Remote Teaching: Engineering Leadership

Electrical Engineering & Computer Science (Course 6)
James Magarian
Digital Innovations & Tools
Remote Teaching

Winner of the 2020 Teaching With Digital Technology Award, MIT lecturer James Magarian teaches 6.912 Engineering Leadership. When his class migrated to remote, he created a virtual classroom experience for his students that as closely as possible paralleled the interactivity and engagement of his in-person classroom.

Recreating the classroom online
Magarian would have normally walked around the classroom, scanning student work, getting feedback on how they were doing. He needed a similar strategy in the online environment. Using a browser opened to multiple tabs, Magarian was able to toggle between observing each group working on a specific artifact. He could see the students interacting with the material in real time, and when appropriate he could join a Zoom breakout room.

When using Zoom, it became clear there was a need to facilitate student participation. In-person interactions had been easier and fluid. Adding additional structure helped students successfully participate in an online environment. Acutely aware of Zoom fatigue, Magarian also found ways to invigorate the flow to make class time more interactive. He utilized a diverse array of different formats, he let students interact with each other not just with his lecture material, and he used live polling to get collective feedback.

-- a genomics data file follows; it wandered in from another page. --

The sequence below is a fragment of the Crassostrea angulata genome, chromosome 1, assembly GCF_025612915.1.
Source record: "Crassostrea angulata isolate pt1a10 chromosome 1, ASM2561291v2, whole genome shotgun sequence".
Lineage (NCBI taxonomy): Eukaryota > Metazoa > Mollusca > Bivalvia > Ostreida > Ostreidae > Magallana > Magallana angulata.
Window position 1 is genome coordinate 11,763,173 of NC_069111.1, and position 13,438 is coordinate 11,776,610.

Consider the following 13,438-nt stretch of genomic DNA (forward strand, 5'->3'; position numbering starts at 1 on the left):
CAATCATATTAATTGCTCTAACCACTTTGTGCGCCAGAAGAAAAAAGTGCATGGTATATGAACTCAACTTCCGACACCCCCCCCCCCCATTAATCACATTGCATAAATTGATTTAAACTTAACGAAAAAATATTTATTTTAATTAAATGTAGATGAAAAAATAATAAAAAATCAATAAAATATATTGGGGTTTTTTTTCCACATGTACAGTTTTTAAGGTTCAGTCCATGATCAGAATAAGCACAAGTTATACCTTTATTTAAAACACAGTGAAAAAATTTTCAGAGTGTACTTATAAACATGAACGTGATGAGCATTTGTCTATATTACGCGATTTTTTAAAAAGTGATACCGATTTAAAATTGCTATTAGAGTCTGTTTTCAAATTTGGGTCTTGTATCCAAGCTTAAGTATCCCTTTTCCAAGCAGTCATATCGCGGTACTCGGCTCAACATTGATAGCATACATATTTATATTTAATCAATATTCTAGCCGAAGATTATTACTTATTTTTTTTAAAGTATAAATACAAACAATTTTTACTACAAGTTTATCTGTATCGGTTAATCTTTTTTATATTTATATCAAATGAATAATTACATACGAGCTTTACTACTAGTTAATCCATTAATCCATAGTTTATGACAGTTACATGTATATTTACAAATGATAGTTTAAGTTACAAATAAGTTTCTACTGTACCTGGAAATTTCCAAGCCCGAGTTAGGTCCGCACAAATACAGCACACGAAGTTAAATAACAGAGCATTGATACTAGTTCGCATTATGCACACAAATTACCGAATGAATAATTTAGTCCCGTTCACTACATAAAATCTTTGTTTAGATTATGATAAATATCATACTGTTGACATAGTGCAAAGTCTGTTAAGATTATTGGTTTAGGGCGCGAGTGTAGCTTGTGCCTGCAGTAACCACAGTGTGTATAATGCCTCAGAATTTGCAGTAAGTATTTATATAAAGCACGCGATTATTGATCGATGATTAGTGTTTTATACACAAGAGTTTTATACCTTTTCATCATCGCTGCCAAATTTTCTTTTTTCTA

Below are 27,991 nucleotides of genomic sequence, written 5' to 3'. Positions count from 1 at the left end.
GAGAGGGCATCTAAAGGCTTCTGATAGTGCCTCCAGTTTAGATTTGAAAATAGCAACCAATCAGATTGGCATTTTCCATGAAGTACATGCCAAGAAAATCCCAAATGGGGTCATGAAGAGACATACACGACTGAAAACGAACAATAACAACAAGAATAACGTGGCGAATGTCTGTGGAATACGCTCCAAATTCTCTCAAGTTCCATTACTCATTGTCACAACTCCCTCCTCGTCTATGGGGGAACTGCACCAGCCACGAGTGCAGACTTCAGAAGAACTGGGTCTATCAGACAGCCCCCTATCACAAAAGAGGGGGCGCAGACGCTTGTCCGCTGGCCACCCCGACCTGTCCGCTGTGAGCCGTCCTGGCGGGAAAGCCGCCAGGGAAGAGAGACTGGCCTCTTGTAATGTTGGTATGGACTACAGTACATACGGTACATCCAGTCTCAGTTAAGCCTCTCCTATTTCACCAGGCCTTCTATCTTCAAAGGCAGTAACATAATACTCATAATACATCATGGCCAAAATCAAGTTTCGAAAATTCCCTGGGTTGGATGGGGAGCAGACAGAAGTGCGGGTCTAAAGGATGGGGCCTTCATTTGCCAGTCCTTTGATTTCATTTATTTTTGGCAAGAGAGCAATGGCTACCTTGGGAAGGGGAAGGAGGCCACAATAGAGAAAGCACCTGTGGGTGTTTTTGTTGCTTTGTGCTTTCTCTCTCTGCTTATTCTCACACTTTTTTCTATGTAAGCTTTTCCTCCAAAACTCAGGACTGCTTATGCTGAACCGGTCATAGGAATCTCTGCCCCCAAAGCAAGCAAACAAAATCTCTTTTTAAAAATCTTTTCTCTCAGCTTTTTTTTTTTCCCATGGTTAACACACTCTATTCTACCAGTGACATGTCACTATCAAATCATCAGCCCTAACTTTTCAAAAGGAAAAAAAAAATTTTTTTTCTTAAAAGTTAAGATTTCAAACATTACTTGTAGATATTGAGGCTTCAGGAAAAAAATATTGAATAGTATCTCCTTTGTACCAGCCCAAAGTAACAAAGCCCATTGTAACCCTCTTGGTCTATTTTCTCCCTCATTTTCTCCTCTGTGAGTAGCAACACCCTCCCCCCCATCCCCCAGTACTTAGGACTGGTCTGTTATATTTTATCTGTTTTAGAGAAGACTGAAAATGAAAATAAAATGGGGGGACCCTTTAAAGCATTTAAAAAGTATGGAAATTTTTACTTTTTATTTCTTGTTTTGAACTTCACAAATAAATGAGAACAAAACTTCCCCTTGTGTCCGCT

Piazza was used for students to pose Q&A about assignments, and Magarian also created a dedicated section in Piazza for suggestions to improve the course. This provided an additional way of maintaining connection with his students as well as elevating them as co-collaborators in their own learning.

Learning objectives
Magarian stressed the importance of recognizing that learning objectives can be achieved in multiple ways. An assessment method may have been used effectively for many years, but online teaching requires acknowledgement that there are many ways to accomplish a learning goal.

Lastly, an overarching component of successful online learning is to let students know “we’re all in this together”. When students feel part of a shared endeavor they become committed and rise to the challenges.

Learn more about Dr. Magarian’s teaching in this video.

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